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Exercise Caution – Rwandans in S. Africa Advised

by Edmund Kagire
1:07 pm

Xenophobia in South Africa is worsening

Rwandans living in South Africa have been advised to exercise caution in the wake of the ongoing xenophobic attacks that have rocked the country, targeting foreign nationals who natives accuse of taking their jobs and businesses.

Members of the Rwandan community in South Africa who spoke to KT Press and Kigali Today on Wednesday said that they are living in fear following the outbreak of the latest wave of xenophobic attacks which have so far claimed at least 5 people, including two Nigerians and three South Africans.

The fresh outbreak of violence mainly in Gauteng Province and the Central Business District of Johannesburg has been widely criticized, prompting President Cyril Ramaphosa to condemn the attacks and calling for an end to the violence.

The State Minister of Foreign Affairs in charge of the East African Community (EAC) Amb. Olivier Nduhungirehe said that Rwandans in South Africa should act cautiously in the wake of the attacks which have been condemned by global leaders and celebrities.

“Rwandan citizens have to exercise caution in Johannesburg, given the current situation,” said Amb. Nduhungirehe who is also in Cape Town, South Africa, attending the World Economic Forum-Africa (WEFA), which has been marred by protests and reported boycotts over the attacks.

Some reports had also earlier claimed that President Paul Kagame had boycotted the WEF Africa in the wake of the xenophobic violence but Rwanda has denied the reports, indicating that the Head of State was unable to attend for other reasons. Rwanda is represented by a strong delegation.

Though Rwandans have not been going to South Africa since 2014 after the Southern African country stopped giving visas to Rwandans following a diplomatic standoff, the Rwandan community in South Africa is estimated to be at around 700.

According to the outgoing High Commissioner of Rwanda to South Africa Vincent Karega, most of the Rwandans in South Africa live in areas which are not affected by the violence.

“All incidents so far have not reached any Rwandan. We have a scattered community in various cities and town of about 700 Rwandans most of them living in Western Cape Province where this current violence did not occur,” Amb. Karega told KT Press.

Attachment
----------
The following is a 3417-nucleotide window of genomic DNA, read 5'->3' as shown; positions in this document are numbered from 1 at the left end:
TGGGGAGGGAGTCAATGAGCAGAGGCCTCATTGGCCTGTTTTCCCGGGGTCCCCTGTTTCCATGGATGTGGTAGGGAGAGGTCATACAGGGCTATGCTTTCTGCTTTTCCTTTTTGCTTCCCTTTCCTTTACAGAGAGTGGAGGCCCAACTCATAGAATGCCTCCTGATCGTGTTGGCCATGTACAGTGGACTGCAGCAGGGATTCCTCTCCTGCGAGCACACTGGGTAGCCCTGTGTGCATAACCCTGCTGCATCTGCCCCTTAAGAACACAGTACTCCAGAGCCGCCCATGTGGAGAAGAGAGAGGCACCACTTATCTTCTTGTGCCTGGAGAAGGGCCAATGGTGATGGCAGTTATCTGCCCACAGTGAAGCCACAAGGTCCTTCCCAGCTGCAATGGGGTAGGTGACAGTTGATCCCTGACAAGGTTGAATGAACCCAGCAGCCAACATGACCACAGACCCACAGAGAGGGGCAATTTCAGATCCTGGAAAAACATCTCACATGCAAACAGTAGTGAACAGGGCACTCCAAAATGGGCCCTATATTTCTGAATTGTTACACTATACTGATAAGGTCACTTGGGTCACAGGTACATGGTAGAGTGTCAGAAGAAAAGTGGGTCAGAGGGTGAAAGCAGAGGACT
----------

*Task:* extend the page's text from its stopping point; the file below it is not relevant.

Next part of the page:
However some members of the Rwandan community who spoke to KT Press said fear has gripped all African nationals in South Africa, with the majority choosing to stay indoors fearing for their lives.

“We are scared. Shops have been ransacked, cars burnt down. We are staying indoors now to avoid running in trouble. My brother’s car was burnt down and the fiancé of my relative also had one car burnt and another one burnt to ashes,” said Cadette Uwase, a Rwandan national in Johanesburg.

Other Rwandans who spoke to KT Press said that they anticipate losses because they fear to open their businesses to avoid being targeted by the attackers.

“We are in a difficult situation. Some are not able to go out to work. If the situation remains like this, we might struggle to get what to eat. We are hoping that the government does something to stop this violence,” another Rwandan who spoke to Kigali Today and KT Press on condition of anonymity for her own security said.

South Africans accuse foreigners, but mostly African nationals, of taking their jobs and opportunities as unemployment in the country hits an all-time high of 30 per cent.

The violence has been condemned by continental stars such as Burn Boy, Wizkid, Davido and others who have vowed not to perform in South Africa again.

“I condemn the violence that has been spreading around a number of our provinces in the strongest terms. I’m convening the ministers in the security cluster today to make sure that we keep a close eye on these acts of wanton violence and find ways of stopping them,” President Ramaphosa tweeted on the Presidency account.

“The people of our country want to live in harmony; whatever concerns or grievances we may have, we need to handle them in a democratic way. There can be no justification for any South African to attack people from other countries,” he added.

The African Union has also condemned the attacks, describing them as despicable. The Chairperson of the AU Commission Moussa Faki Mahamat said the AU condemned the attacks in the strongest terms possible but said that he was encouraged by arrests already made by the South African authorities.

The AUC chairperson said that South Africa should ensure that all perpetrators are brought to account for their acts, and that justice be done to those who suffered economic and other losses.